Abstract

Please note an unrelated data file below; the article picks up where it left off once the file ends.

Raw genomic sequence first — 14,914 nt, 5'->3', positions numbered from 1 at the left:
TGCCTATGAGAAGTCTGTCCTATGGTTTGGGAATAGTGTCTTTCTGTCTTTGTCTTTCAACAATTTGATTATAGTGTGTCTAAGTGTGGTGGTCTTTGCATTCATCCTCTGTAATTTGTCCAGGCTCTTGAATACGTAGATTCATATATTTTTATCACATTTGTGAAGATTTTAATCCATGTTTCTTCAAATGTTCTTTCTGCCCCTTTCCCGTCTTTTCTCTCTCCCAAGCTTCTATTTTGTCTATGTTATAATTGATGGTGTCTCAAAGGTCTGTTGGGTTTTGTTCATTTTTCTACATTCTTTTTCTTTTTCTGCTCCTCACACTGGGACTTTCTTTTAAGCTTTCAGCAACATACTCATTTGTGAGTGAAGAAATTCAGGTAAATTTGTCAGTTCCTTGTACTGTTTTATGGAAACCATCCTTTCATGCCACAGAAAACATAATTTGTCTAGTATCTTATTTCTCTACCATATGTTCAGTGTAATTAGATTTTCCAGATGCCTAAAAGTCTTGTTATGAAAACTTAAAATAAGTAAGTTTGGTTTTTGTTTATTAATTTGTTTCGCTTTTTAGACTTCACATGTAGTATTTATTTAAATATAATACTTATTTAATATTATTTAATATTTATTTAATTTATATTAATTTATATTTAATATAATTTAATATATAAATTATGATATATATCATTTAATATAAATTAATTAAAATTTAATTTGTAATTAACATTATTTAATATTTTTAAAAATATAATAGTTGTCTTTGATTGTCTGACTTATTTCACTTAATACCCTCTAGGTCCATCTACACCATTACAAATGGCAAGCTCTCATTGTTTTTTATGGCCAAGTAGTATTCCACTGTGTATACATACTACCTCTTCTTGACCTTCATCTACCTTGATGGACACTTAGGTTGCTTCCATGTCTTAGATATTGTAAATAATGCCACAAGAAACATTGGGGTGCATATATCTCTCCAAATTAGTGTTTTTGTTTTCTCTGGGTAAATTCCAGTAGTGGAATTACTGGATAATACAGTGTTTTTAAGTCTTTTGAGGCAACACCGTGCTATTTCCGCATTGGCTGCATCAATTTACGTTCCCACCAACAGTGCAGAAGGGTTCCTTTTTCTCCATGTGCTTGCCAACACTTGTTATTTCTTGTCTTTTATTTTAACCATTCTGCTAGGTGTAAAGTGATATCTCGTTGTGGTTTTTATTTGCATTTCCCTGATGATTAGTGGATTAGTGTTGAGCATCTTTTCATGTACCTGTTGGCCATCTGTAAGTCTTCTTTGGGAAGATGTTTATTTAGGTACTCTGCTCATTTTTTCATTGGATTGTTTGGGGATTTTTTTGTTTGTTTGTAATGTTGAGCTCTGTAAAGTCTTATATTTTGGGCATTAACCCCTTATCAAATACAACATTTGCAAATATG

Preferential flow at the Darcian scale may manifest as a consistent spatial pattern of high- and low-flow domains. The degree of persistence of these high- and low-flow domains with depth has important implications for the prediction of subsurface contaminant transport and the development of mitigation strategies to reduce pollution of sensitive environmental receptors. The objective of this study was to quantify the scale-dependent influence of a soil horizon interface on the vertical continuity of preferred flow domains. Spatial patterns of A and B horizon transient stream tube soil water flux were measured with vertical time domain reflectometry probes in a field soil under four different quasi-steady surface water application rates. The scale-dependent vertical continuity of stream tube soil water flux across the A–B horizon interface was quantified with Fourier-domain coherency spectra. Comparison of the A and B horizon fluxes across and within different water application rates revealed a loss of coherency between A and B horizon water flux with increasing flow rate between spatial scales of 1.0 to 6.75 and 0.38 to 0.50 m. The flux- and scale-dependent behavior of the horizon interface is probably the outcome of: (i) convergence of the pattern of preferred flow domains in the A horizon to the spatial pattern of the saturated hydraulic conductivity of the A horizon with increasing water application rate; and (ii) increased modification of the A horizon soil water flux pattern as the wetting front moves across the soil horizon interface. The results of this study indicate that the pedon, like the representative elementary volume, is hydrologically significant.

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